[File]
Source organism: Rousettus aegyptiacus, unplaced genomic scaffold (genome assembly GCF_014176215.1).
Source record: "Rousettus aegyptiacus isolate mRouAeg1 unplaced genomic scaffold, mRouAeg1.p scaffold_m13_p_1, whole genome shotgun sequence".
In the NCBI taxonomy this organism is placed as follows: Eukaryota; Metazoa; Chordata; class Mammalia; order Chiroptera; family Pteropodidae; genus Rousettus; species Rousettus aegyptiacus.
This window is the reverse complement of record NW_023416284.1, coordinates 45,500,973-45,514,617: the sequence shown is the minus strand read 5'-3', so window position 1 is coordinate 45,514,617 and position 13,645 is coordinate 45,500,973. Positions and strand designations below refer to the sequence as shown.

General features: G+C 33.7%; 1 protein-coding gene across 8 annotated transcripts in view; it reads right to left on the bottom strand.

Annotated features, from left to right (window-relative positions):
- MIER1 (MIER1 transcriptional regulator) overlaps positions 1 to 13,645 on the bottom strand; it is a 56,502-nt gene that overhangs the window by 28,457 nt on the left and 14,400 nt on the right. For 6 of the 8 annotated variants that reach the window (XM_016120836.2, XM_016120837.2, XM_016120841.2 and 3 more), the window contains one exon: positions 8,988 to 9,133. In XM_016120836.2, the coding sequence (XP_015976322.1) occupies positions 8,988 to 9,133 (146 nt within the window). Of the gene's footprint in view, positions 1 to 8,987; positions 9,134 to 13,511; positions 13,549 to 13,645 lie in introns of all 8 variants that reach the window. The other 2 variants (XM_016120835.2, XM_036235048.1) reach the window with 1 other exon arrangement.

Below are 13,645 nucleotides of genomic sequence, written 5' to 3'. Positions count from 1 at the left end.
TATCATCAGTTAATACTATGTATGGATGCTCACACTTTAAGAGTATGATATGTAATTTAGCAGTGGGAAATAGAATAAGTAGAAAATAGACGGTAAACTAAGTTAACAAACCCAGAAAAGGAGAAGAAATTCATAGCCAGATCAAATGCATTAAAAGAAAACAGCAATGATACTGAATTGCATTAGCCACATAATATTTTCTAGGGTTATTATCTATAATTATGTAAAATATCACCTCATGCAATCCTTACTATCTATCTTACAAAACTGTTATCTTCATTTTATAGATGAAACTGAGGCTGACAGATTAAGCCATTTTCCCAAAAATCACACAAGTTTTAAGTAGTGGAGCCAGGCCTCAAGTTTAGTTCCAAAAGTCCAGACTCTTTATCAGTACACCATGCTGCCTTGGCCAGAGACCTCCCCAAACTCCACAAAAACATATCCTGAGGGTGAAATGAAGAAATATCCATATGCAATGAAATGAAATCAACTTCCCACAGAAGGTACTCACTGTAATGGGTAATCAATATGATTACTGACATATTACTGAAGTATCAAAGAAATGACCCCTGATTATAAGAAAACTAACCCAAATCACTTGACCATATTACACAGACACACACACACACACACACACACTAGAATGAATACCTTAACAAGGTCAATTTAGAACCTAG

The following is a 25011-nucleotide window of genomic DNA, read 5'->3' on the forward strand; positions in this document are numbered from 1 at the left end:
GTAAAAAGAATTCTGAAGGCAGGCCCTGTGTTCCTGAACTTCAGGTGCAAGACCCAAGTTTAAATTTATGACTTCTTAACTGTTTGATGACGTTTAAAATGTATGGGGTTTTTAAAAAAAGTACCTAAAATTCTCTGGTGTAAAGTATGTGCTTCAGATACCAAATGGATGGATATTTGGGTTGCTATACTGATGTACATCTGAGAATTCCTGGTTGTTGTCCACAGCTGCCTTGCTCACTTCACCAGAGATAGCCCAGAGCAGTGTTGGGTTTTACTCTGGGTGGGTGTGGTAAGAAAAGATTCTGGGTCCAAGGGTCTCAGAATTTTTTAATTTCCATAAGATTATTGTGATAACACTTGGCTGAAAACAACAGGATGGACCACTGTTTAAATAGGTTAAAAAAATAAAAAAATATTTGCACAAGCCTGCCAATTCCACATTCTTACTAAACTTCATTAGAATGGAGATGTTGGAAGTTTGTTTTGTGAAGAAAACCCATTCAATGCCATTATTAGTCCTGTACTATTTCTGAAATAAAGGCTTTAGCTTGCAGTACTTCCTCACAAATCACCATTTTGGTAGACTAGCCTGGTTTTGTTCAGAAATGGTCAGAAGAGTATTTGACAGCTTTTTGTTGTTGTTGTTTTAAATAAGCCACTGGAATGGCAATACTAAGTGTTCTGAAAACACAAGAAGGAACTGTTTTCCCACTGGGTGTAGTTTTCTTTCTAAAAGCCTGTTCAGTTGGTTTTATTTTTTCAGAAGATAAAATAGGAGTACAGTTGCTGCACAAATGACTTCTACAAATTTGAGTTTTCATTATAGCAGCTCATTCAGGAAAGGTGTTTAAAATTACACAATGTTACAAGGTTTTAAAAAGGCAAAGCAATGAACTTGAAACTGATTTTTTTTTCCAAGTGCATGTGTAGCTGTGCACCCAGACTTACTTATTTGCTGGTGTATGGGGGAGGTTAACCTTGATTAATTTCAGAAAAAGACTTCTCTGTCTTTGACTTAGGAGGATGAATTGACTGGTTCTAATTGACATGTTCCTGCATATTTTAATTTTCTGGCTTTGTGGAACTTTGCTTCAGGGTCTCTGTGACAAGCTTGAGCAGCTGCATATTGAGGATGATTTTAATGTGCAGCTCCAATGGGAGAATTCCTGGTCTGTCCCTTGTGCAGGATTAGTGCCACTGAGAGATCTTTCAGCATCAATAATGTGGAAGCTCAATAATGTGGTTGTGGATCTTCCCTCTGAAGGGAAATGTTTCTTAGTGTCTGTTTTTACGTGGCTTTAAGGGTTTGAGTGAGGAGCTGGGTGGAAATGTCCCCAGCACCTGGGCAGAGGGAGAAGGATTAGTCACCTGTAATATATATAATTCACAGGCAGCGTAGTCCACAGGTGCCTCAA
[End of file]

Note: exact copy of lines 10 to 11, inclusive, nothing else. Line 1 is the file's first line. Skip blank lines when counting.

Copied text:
The following is a 25011-nucleotide window of genomic DNA, read 5'->3' on the forward strand; positions in this document are numbered from 1 at the left end:
GTAAAAAGAATTCTGAAGGCAGGCCCTGTGTTCCTGAACTTCAGGTGCAAGACCCAAGTTTAAATTTATGACTTCTTAACTGTTTGATGACGTTTAAAATGTATGGGGTTTTTAAAAAAAGTACCTAAAATTCTCTGGTGTAAAGTATGTGCTTCAGATACCAAATGGATGGATATTTGGGTTGCTATACTGATGTACATCTGAGAATTCCTGGTTGTTGTCCACAGCTGCCTTGCTCACTTCACCAGAGATAGCCCAGAGCAGTGTTGGGTTTTACTCTGGGTGGGTGTGGTAAGAAAAGATTCTGGGTCCAAGGGTCTCAGAATTTTTTAATTTCCATAAGATTATTGTGATAACACTTGGCTGAAAACAACAGGATGGACCACTGTTTAAATAGGTTAAAAAAATAAAAAAATATTTGCACAAGCCTGCCAATTCCACATTCTTACTAAACTTCATTAGAATGGAGATGTTGGAAGTTTGTTTTGTGAAGAAAACCCATTCAATGCCATTATTAGTCCTGTACTATTTCTGAAATAAAGGCTTTAGCTTGCAGTACTTCCTCACAAATCACCATTTTGGTAGACTAGCCTGGTTTTGTTCAGAAATGGTCAGAAGAGTATTTGACAGCTTTTTGTTGTTGTTGTTTTAAATAAGCCACTGGAATGGCAATACTAAGTGTTCTGAAAACACAAGAAGGAACTGTTTTCCCACTGGGTGTAGTTTTCTTTCTAAAAGCCTGTTCAGTTGGTTTTATTTTTTCAGAAGATAAAATAGGAGTACAGTTGCTGCACAAATGACTTCTACAAATTTGAGTTTTCATTATAGCAGCTCATTCAGGAAAGGTGTTTAAAATTACACAATGTTACAAGGTTTTAAAAAGGCAAAGCAATGAACTTGAAACTGATTTTTTTTTCCAAGTGCATGTGTAGCTGTGCACCCAGACTTACTTATTTGCTGGTGTATGGGGGAGGTTAACCTTGATTAATTTCAGAAAAAGACTTCTCTGTCTTTGACTTAGGAGGATGAATTGACTGGTTCTAATTGACATGTTCCTGCATATTTTAATTTTCTGGCTTTGTGGAACTTTGCTTCAGGGTCTCTGTGACAAGCTTGAGCAGCTGCATATTGAGGATGATTTTAATGTGCAGCTCCAATGGGAGAATTCCTGGTCTGTCCCTTGTGCAGGATTAGTGCCACTGAGAGATCTTTCAGCATCAATAATGTGGAAGCTCAATAATGTGGTTGTGGATCTTCCCTCTGAAGGGAAATGTTTCTTAGTGTCTGTTTTTACGTGGCTTTAAGGGTTTGAGTGAGGAGCTGGGTGGAAATGTCCCCAGCACCTGGGCAGAGGGAGAAGGATTAGTCACCTGTAATATATATAATTCACAGGCAGCGTAGTCCACAGGTGCCTCAA